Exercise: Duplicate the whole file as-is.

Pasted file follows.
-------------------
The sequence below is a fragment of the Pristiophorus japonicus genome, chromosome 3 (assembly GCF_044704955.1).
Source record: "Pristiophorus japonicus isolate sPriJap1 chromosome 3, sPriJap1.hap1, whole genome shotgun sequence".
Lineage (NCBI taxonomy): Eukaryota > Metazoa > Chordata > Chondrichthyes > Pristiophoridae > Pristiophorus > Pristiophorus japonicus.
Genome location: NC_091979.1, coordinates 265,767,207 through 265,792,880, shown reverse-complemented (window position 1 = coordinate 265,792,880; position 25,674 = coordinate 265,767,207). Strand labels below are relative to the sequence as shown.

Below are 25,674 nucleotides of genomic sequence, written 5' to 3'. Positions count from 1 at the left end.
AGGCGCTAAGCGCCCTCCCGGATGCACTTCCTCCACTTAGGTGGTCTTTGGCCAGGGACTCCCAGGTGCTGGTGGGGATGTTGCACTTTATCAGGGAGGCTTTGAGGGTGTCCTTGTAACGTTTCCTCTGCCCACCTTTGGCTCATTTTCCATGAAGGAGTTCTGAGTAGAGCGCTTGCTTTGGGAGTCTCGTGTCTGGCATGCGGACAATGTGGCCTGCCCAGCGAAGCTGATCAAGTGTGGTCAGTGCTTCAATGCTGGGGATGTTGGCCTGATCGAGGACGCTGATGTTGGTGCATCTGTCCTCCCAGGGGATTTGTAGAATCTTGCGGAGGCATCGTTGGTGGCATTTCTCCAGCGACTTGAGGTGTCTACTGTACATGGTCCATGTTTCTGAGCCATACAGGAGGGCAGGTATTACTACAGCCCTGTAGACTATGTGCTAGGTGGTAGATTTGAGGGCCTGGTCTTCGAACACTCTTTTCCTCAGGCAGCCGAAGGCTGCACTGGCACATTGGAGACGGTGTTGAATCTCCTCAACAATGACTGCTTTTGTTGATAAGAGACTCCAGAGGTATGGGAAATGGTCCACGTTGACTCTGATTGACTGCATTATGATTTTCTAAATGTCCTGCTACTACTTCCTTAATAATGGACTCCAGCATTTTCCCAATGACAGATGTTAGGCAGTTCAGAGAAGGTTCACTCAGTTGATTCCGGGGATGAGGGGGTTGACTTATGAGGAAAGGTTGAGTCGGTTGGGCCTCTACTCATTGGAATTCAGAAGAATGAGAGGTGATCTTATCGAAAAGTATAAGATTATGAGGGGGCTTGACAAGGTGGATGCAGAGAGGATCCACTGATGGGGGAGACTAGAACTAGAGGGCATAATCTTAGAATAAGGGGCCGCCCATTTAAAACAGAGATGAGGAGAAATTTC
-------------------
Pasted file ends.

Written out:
The sequence below is a fragment of the Pristiophorus japonicus genome, chromosome 3 (assembly GCF_044704955.1).
Source record: "Pristiophorus japonicus isolate sPriJap1 chromosome 3, sPriJap1.hap1, whole genome shotgun sequence".
Lineage (NCBI taxonomy): Eukaryota > Metazoa > Chordata > Chondrichthyes > Pristiophoridae > Pristiophorus > Pristiophorus japonicus.
Genome location: NC_091979.1, coordinates 265,767,207 through 265,792,880, shown reverse-complemented (window position 1 = coordinate 265,792,880; position 25,674 = coordinate 265,767,207). Strand labels below are relative to the sequence as shown.

Below are 25,674 nucleotides of genomic sequence, written 5' to 3'. Positions count from 1 at the left end.
AGGCGCTAAGCGCCCTCCCGGATGCACTTCCTCCACTTAGGTGGTCTTTGGCCAGGGACTCCCAGGTGCTGGTGGGGATGTTGCACTTTATCAGGGAGGCTTTGAGGGTGTCCTTGTAACGTTTCCTCTGCCCACCTTTGGCTCATTTTCCATGAAGGAGTTCTGAGTAGAGCGCTTGCTTTGGGAGTCTCGTGTCTGGCATGCGGACAATGTGGCCTGCCCAGCGAAGCTGATCAAGTGTGGTCAGTGCTTCAATGCTGGGGATGTTGGCCTGATCGAGGACGCTGATGTTGGTGCATCTGTCCTCCCAGGGGATTTGTAGAATCTTGCGGAGGCATCGTTGGTGGCATTTCTCCAGCGACTTGAGGTGTCTACTGTACATGGTCCATGTTTCTGAGCCATACAGGAGGGCAGGTATTACTACAGCCCTGTAGACTATGTGCTAGGTGGTAGATTTGAGGGCCTGGTCTTCGAACACTCTTTTCCTCAGGCAGCCGAAGGCTGCACTGGCACATTGGAGACGGTGTTGAATCTCCTCAACAATGACTGCTTTTGTTGATAAGAGACTCCAGAGGTATGGGAAATGGTCCACGTTGACTCTGATTGACTGCATTATGATTTTCTAAATGTCCTGCTACTACTTCCTTAATAATGGACTCCAGCATTTTCCCAATGACAGATGTTAGGCAGTTCAGAGAAGGTTCACTCAGTTGATTCCGGGGATGAGGGGGTTGACTTATGAGGAAAGGTTGAGTCGGTTGGGCCTCTACTCATTGGAATTCAGAAGAATGAGAGGTGATCTTATCGAAAAGTATAAGATTATGAGGGGGCTTGACAAGGTGGATGCAGAGAGGATCCACTGATGGGGGAGACTAGAACTAGAGGGCATAATCTTAGAATAAGGGGCCGCCCATTTAAAACAGAGATGAGGAGAAATTTC